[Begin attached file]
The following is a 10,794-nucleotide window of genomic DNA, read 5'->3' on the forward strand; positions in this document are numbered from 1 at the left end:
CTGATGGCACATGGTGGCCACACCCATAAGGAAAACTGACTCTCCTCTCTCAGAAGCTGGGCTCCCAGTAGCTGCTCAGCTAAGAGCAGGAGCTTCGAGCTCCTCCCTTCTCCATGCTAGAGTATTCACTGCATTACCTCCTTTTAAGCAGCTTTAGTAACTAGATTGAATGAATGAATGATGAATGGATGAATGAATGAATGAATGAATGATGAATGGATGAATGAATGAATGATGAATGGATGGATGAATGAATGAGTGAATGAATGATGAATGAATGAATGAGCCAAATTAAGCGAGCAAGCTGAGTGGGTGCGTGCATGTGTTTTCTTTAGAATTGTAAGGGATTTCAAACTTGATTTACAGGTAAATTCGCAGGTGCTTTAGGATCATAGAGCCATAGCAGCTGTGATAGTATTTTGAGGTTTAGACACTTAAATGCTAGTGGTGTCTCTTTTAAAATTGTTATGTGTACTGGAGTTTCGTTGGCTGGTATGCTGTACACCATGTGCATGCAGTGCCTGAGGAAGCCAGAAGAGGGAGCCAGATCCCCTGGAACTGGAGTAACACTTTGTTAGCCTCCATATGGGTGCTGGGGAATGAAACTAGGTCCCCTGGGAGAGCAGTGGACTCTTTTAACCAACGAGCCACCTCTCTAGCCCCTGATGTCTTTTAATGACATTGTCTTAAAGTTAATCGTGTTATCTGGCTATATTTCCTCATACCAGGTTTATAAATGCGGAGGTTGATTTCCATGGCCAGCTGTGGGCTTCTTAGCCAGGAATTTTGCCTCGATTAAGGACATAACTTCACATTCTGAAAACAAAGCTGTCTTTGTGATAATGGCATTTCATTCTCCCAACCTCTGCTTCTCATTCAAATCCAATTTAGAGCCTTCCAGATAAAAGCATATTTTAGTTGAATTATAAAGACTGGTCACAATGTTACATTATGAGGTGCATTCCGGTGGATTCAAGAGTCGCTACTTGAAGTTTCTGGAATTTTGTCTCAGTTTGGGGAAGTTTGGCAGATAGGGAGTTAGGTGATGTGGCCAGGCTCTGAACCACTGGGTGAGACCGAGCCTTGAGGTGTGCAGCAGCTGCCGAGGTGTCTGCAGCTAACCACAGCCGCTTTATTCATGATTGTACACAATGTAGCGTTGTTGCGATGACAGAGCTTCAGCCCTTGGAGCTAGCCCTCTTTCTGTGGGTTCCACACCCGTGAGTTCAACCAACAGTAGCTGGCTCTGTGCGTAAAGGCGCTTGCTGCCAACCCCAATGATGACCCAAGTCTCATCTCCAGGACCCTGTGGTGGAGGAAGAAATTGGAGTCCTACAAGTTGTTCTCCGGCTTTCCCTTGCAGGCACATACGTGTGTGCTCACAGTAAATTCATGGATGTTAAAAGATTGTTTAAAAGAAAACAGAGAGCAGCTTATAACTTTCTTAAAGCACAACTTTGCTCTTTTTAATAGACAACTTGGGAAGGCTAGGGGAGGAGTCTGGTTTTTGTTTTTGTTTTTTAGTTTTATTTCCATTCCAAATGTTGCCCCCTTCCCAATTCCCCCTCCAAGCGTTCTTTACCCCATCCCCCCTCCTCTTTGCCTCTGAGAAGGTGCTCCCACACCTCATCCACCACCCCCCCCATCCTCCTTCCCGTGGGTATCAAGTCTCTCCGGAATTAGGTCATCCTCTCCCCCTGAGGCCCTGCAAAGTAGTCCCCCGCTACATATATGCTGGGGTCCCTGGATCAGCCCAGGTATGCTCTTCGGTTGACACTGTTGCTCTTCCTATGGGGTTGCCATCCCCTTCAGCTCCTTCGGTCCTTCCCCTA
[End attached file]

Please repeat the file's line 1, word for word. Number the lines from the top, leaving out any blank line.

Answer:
The following is a 10,794-nucleotide window of genomic DNA, read 5'->3' on the forward strand; positions in this document are numbered from 1 at the left end: